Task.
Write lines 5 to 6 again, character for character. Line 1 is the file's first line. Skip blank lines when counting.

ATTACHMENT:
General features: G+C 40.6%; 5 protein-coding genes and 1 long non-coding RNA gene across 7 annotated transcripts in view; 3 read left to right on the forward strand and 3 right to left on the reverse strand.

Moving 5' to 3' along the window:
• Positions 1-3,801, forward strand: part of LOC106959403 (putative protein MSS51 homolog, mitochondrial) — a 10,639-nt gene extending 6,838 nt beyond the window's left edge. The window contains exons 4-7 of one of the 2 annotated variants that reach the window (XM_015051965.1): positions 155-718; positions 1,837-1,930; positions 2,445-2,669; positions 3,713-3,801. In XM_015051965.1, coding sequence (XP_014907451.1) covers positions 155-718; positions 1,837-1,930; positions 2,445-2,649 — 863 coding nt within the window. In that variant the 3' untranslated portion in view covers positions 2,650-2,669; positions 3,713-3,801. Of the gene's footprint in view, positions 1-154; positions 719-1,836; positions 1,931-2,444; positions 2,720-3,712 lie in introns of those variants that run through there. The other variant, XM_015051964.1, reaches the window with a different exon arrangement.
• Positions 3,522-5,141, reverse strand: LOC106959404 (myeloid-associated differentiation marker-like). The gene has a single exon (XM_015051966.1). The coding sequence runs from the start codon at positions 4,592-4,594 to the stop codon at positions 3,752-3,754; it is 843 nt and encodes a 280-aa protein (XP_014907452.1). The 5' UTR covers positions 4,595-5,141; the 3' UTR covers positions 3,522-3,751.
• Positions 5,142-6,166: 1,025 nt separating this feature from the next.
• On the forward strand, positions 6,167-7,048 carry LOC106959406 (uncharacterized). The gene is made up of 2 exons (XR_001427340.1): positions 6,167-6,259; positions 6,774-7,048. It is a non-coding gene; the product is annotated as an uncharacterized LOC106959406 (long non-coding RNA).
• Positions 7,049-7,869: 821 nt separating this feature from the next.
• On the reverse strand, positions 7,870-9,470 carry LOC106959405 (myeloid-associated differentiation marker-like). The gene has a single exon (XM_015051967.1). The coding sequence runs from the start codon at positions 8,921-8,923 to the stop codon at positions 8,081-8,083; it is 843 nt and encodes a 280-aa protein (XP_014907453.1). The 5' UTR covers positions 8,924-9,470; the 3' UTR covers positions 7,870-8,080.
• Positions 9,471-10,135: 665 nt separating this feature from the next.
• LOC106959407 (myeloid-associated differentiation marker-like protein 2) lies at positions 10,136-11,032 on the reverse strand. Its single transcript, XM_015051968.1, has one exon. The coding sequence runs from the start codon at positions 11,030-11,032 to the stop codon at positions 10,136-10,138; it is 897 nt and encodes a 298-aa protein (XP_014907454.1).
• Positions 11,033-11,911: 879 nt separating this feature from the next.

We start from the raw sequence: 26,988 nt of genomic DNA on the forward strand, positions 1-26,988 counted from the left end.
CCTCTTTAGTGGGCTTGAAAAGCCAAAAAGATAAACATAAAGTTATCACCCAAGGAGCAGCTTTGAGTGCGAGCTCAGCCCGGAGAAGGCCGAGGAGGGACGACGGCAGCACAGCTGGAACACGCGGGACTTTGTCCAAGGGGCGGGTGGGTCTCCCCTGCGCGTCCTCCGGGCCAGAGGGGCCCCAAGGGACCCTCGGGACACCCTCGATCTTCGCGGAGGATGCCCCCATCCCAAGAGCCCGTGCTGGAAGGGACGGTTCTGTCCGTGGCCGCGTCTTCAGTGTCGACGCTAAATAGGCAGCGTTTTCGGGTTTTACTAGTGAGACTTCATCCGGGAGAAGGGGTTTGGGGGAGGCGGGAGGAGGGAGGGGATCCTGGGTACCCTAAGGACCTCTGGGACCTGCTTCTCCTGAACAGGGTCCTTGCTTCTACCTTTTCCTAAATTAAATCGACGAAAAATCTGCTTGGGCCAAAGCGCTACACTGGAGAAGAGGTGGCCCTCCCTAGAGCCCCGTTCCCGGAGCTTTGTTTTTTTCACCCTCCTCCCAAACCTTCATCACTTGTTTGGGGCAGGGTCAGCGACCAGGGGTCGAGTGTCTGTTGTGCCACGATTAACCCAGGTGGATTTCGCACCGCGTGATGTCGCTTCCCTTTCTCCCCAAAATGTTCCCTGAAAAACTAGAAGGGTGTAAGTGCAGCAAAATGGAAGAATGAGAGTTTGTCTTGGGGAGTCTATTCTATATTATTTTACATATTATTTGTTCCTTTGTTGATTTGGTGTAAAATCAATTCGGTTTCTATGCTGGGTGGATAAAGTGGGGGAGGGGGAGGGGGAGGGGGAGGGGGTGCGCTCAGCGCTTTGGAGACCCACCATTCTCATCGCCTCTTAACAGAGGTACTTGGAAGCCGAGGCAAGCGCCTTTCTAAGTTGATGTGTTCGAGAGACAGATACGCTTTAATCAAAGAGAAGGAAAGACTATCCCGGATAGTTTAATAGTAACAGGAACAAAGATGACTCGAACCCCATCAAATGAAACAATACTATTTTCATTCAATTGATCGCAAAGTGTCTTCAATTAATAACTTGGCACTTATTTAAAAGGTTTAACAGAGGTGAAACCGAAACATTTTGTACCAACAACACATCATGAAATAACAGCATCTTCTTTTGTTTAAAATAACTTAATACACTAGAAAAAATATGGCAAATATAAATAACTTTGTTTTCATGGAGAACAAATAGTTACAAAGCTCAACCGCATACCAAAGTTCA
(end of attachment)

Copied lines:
• Positions 5,142-6,166: 1,025 nt separating this feature from the next.
• On the forward strand, positions 6,167-7,048 carry LOC106959406 (uncharacterized). The gene is made up of 2 exons (XR_001427340.1): positions 6,167-6,259; positions 6,774-7,048. It is a non-coding gene; the product is annotated as an uncharacterized LOC106959406 (long non-coding RNA).